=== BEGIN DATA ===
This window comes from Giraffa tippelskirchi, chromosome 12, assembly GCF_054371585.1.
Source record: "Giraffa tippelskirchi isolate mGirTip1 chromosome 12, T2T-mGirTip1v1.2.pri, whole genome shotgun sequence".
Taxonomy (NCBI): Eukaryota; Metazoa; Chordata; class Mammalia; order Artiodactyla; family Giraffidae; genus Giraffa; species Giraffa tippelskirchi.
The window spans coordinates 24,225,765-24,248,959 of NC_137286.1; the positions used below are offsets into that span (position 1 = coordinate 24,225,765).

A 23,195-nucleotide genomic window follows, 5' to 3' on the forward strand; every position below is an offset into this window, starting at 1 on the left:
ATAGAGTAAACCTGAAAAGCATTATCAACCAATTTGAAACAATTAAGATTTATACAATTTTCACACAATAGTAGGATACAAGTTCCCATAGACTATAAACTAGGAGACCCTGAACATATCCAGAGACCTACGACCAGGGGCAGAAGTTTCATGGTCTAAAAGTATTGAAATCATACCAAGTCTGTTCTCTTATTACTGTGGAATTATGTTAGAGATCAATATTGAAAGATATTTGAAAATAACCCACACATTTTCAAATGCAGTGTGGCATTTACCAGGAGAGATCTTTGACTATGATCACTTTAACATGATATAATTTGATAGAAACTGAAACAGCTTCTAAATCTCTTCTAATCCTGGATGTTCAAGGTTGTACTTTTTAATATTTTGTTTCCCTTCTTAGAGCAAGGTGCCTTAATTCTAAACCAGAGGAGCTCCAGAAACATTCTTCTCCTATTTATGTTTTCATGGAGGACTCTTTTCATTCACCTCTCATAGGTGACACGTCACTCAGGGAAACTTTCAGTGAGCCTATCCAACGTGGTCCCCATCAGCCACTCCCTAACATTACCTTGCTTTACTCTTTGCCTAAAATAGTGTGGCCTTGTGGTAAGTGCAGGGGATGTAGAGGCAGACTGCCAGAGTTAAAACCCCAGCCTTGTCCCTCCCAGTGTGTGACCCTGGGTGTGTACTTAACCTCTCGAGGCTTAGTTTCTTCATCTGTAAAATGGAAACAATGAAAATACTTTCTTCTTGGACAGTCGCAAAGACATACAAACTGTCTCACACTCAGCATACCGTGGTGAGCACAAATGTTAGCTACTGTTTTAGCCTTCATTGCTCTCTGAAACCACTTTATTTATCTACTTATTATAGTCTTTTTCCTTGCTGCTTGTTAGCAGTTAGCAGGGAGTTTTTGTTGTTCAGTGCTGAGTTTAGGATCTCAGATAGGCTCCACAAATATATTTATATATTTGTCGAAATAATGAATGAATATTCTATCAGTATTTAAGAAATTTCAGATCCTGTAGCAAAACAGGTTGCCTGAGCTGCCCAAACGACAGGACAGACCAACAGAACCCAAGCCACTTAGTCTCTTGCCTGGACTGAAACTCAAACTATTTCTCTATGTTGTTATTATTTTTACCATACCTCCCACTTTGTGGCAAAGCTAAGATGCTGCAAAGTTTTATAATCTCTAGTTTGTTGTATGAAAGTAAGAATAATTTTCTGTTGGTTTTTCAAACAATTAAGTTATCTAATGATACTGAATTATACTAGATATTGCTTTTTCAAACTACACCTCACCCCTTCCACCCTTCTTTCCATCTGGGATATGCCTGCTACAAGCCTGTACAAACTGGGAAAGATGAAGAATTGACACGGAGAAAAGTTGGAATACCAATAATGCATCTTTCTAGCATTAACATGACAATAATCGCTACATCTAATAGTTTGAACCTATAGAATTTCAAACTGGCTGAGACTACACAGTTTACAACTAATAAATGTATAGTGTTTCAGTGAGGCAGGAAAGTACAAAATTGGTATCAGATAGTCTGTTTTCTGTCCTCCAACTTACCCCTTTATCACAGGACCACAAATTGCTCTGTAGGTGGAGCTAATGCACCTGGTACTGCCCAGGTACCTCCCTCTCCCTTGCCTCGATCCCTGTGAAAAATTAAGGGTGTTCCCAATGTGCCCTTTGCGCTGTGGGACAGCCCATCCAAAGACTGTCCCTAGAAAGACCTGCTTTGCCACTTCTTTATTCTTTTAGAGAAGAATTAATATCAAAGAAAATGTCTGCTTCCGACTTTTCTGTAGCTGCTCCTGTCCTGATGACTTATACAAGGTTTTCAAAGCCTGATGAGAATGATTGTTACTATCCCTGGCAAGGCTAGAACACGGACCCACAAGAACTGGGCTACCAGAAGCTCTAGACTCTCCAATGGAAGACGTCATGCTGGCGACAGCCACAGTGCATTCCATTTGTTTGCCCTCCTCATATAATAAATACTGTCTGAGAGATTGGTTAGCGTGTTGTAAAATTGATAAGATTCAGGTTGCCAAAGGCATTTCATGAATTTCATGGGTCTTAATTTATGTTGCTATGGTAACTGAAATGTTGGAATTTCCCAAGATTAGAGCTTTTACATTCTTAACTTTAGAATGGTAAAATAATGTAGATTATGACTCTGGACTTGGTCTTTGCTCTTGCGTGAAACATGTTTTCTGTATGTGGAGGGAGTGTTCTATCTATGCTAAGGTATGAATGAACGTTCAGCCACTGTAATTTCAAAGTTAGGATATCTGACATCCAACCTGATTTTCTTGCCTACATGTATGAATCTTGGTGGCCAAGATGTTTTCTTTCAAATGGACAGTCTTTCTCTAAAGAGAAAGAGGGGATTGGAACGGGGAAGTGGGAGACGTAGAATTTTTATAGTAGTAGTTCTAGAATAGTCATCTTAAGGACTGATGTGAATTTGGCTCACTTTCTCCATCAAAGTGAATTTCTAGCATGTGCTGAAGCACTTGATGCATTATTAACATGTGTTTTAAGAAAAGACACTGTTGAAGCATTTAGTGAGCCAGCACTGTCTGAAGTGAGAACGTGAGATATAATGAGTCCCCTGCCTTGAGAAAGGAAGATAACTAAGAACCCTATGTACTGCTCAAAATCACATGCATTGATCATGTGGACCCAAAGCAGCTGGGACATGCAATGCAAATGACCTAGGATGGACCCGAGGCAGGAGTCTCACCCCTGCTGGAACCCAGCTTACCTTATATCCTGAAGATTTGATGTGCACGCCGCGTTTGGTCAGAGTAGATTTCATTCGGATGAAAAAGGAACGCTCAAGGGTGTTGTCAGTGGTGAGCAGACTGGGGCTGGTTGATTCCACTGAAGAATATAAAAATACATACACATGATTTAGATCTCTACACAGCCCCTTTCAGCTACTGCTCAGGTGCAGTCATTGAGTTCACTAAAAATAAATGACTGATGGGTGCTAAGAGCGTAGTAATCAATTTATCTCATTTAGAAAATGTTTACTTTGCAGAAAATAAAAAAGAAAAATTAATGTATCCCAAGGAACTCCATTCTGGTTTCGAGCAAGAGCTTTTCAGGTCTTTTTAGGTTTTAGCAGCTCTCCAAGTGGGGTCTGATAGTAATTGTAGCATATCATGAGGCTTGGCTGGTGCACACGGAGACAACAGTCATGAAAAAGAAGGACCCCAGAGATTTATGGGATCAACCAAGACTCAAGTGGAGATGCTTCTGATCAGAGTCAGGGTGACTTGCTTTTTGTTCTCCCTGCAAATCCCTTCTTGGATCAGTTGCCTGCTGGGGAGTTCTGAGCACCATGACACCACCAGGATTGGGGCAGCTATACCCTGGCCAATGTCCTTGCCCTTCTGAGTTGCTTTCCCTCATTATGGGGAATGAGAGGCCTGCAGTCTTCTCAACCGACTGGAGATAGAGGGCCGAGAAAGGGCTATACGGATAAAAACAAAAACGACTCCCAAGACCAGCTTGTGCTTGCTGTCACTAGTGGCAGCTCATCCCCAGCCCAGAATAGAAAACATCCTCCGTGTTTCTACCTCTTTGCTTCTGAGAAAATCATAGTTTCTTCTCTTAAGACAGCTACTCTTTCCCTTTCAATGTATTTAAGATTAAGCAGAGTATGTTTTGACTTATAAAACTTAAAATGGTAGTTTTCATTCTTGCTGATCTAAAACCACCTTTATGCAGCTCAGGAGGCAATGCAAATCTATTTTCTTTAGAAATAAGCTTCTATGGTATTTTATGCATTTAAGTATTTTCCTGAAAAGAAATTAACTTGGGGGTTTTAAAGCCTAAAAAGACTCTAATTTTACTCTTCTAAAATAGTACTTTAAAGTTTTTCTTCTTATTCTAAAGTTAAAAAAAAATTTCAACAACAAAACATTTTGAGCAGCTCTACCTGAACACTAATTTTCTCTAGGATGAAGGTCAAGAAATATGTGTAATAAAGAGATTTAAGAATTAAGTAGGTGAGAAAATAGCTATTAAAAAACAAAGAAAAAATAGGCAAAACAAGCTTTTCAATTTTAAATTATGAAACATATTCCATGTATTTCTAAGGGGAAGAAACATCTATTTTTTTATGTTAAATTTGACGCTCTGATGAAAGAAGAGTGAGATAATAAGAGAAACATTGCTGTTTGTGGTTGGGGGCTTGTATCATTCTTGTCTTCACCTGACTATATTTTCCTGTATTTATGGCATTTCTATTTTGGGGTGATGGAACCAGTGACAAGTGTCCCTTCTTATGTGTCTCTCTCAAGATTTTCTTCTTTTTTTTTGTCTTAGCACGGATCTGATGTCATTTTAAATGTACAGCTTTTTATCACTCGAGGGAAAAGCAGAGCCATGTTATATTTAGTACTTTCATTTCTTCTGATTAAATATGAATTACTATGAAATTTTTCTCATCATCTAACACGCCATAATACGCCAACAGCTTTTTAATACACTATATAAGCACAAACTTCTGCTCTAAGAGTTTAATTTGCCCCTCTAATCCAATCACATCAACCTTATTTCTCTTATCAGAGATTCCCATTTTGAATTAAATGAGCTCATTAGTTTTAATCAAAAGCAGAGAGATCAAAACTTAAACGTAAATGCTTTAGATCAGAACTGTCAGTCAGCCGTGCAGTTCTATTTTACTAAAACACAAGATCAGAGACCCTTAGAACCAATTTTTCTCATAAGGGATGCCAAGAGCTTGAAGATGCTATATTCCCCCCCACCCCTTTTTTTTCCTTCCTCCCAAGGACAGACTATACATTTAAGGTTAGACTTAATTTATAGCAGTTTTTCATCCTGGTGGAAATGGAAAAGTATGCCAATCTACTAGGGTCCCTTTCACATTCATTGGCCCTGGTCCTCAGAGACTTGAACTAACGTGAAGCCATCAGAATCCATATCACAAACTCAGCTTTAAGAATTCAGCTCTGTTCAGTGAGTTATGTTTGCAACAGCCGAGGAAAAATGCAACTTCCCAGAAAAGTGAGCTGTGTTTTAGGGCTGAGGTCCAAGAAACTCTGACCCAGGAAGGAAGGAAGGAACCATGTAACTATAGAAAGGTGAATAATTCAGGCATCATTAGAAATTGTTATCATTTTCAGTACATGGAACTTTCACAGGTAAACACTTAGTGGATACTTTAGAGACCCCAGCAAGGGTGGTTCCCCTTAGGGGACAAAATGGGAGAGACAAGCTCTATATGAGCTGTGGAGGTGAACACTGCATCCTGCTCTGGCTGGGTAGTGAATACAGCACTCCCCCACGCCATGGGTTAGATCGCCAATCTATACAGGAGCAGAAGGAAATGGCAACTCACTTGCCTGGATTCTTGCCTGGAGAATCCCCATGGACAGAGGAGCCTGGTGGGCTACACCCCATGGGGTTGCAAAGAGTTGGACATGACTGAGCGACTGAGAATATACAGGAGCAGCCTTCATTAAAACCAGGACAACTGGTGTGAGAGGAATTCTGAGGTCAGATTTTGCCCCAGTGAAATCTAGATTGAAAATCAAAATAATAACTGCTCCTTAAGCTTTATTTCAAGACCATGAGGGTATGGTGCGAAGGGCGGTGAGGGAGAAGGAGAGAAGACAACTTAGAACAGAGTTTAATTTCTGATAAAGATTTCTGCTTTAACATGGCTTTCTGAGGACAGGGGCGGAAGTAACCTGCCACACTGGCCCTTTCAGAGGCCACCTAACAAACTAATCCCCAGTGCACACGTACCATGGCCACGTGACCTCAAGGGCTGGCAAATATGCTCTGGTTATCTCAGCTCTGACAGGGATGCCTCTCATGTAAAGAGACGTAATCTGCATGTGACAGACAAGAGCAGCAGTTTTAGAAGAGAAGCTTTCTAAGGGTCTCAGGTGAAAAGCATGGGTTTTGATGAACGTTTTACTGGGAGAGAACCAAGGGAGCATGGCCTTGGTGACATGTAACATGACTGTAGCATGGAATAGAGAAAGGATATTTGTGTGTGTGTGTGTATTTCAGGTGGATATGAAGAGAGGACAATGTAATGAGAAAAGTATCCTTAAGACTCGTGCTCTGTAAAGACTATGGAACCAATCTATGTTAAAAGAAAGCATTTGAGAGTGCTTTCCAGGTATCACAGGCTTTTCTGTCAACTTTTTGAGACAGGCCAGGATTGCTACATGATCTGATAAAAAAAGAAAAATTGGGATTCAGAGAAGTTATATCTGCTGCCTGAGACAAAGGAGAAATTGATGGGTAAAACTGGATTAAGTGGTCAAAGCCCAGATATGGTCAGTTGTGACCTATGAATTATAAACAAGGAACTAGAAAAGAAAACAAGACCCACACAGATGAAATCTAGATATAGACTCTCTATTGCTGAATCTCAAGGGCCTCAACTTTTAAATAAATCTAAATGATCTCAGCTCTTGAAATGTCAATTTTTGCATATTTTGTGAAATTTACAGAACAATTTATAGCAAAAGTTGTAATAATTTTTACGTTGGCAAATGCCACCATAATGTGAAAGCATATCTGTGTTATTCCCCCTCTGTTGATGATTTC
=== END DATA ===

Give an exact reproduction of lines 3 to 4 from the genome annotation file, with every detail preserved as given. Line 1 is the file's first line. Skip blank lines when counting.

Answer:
Taxonomy (NCBI): Eukaryota; Metazoa; Chordata; class Mammalia; order Artiodactyla; family Giraffidae; genus Giraffa; species Giraffa tippelskirchi.
The window spans coordinates 24,225,765-24,248,959 of NC_137286.1; the positions used below are offsets into that span (position 1 = coordinate 24,225,765).